handwriting stroke ordering

Valerie Sutton signwriting at MAC.COM
Thu Jan 11 20:22:48 UTC 2007

SignWriting List
January 11, 2007

Hello Eric!

Eric mead wrote:
> Hi. I'm rather new to all of this, so forgive me if this question  
> has already been addressed.

Welcome to the SignWriting List. You are jumping in head first! That  
is fine...you are brave ;-))

> I am working through the SignWriting handwriting course, and it  
> occurs to me that the ordering of the strokes might be important.  
> In Asian scripts it is VERY important in that it causes rather  
> regular 'mistakes' which can be more easily recognized throughout  
> different handwriting styles.

That is very interesting about Asian scripts...As you know, I am not  
knowledgeable about Asian scripts...technically it does not have any  
connection to SignWriting...but there are two factors that are  
similar...SignWriting can be written in vertical columns and  
SignWriting signs are written in clusters...that is...the symbols are  
not written from left to right in a string, but are instead like  
little groupings of symbols that are both above and below each  
other...so in that sense...the strokes may be valuable...

> (It's also just important traditionally because of calligraphy and  
> history.) I personally believe that it is this stroke ordering  
> which helped to foster the otherwise difficult to decipher  
> calligraphy styles in ancient times. I would love to see a  
> SignWriting calligraphy develop!!

Wonderful. I agree I hope it develops too!!

> Valerie, could you include the ordering of the strokes in each  
> handwriten sign? I believe you did this for the SignWriting  
> printing course pages, right?

I will be happy to do what I can. Stroke-sequencing has not been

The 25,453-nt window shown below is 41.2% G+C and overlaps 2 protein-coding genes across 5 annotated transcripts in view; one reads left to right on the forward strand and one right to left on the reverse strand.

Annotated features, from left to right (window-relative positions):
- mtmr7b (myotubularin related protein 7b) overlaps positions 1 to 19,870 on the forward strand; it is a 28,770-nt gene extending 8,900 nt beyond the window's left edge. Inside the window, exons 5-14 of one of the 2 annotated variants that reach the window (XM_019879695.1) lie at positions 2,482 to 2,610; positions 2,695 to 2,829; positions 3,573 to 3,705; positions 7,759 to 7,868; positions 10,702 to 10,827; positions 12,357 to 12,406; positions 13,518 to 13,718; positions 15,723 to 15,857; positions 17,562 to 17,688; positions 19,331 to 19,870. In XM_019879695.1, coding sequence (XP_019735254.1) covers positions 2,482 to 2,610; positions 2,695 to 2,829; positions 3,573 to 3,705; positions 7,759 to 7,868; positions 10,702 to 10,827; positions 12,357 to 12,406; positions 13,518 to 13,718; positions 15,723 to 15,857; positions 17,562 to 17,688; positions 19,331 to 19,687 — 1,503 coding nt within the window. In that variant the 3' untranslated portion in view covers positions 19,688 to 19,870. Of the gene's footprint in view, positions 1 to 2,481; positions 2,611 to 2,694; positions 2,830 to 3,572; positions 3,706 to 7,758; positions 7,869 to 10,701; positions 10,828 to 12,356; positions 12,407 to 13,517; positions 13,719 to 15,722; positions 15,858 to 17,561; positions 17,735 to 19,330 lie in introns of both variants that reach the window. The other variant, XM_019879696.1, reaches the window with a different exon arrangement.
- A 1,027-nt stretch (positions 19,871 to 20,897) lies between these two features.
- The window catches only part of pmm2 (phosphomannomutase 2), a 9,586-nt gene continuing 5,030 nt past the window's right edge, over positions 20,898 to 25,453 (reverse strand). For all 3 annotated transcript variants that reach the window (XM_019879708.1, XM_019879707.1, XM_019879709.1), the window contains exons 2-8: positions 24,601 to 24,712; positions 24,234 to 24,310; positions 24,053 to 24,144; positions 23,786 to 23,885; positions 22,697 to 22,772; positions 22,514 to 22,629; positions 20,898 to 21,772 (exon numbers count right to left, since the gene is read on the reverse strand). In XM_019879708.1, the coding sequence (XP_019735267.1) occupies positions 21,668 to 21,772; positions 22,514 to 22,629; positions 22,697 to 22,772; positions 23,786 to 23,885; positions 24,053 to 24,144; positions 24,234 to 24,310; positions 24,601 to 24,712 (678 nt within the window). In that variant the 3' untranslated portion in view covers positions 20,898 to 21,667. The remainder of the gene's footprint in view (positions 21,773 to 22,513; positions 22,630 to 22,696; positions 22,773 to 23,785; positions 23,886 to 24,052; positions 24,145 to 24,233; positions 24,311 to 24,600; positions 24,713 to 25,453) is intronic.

fully developed yet, since until recently, people just wrote by hand  
the best they could, without official courses in Handwriting...so I  
can certainly share with you my personal stroke-sequencing and we can  
see if it fits with what feels good for others...

This is what I propose...

1. Everyone is going to turn in their homework assignment for Lesson  
1 by Monday...(by the way...only page 8 in the homework assignment  
needs to be turned in...)

2. at the same time, on Monday, I will announce the posting of Lesson 2

3. we will spend all of next week making comments on Lesson 1  
homework assignments plus discussing Lesson 2 ;-))

4. and this will repeat for one more week for Lesson 3 as well...

Then the course is finished for now!

What will Lesson 2 and Lesson 3 present?

Lesson 2...a reference chart of most commonly used symbols, including  
movement arrows, facial expressions, contact symbols, punctuation,  
dynamics and more handshapes...all listed in one long chart, showing  
the Printing and Handwriting and Shorthand for each symbol...and then  
a homework assignment

Lesson 3...Cursive writing (connecting symbols within one sign so the  
sign is one complete unit without lifting your pen from the page)  
Cursive writing uses Shorthand mainly, and does not include enough  
detail for most purposes, but for your own personal notes it is quite  

And who knows, Eric...maybe in time these writing styles will become  
more of the mainstream...we are finding our way...that is why the  
reference chart in Lesson 2 is so important...so people can explore  
different writing styles...

Thanks for your interest and participation!

Val ;-)

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